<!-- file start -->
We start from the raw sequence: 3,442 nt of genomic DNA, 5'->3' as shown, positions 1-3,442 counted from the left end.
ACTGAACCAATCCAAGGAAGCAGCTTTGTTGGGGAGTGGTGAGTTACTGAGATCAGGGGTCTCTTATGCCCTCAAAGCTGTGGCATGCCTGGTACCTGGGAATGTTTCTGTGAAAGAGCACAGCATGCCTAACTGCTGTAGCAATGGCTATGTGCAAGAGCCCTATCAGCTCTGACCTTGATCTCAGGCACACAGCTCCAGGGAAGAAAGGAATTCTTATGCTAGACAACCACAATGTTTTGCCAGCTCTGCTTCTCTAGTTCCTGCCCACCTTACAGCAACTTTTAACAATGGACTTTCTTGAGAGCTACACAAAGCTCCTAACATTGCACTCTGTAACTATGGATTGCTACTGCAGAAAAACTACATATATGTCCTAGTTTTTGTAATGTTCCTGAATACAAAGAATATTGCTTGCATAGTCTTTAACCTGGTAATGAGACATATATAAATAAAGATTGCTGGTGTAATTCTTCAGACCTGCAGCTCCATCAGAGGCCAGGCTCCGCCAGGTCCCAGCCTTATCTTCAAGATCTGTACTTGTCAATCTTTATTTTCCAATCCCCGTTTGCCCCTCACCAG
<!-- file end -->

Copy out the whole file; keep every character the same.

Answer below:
We start from the raw sequence: 3,442 nt of genomic DNA, 5'->3' as shown, positions 1-3,442 counted from the left end.
ACTGAACCAATCCAAGGAAGCAGCTTTGTTGGGGAGTGGTGAGTTACTGAGATCAGGGGTCTCTTATGCCCTCAAAGCTGTGGCATGCCTGGTACCTGGGAATGTTTCTGTGAAAGAGCACAGCATGCCTAACTGCTGTAGCAATGGCTATGTGCAAGAGCCCTATCAGCTCTGACCTTGATCTCAGGCACACAGCTCCAGGGAAGAAAGGAATTCTTATGCTAGACAACCACAATGTTTTGCCAGCTCTGCTTCTCTAGTTCCTGCCCACCTTACAGCAACTTTTAACAATGGACTTTCTTGAGAGCTACACAAAGCTCCTAACATTGCACTCTGTAACTATGGATTGCTACTGCAGAAAAACTACATATATGTCCTAGTTTTTGTAATGTTCCTGAATACAAAGAATATTGCTTGCATAGTCTTTAACCTGGTAATGAGACATATATAAATAAAGATTGCTGGTGTAATTCTTCAGACCTGCAGCTCCATCAGAGGCCAGGCTCCGCCAGGTCCCAGCCTTATCTTCAAGATCTGTACTTGTCAATCTTTATTTTCCAATCCCCGTTTGCCCCTCACCAG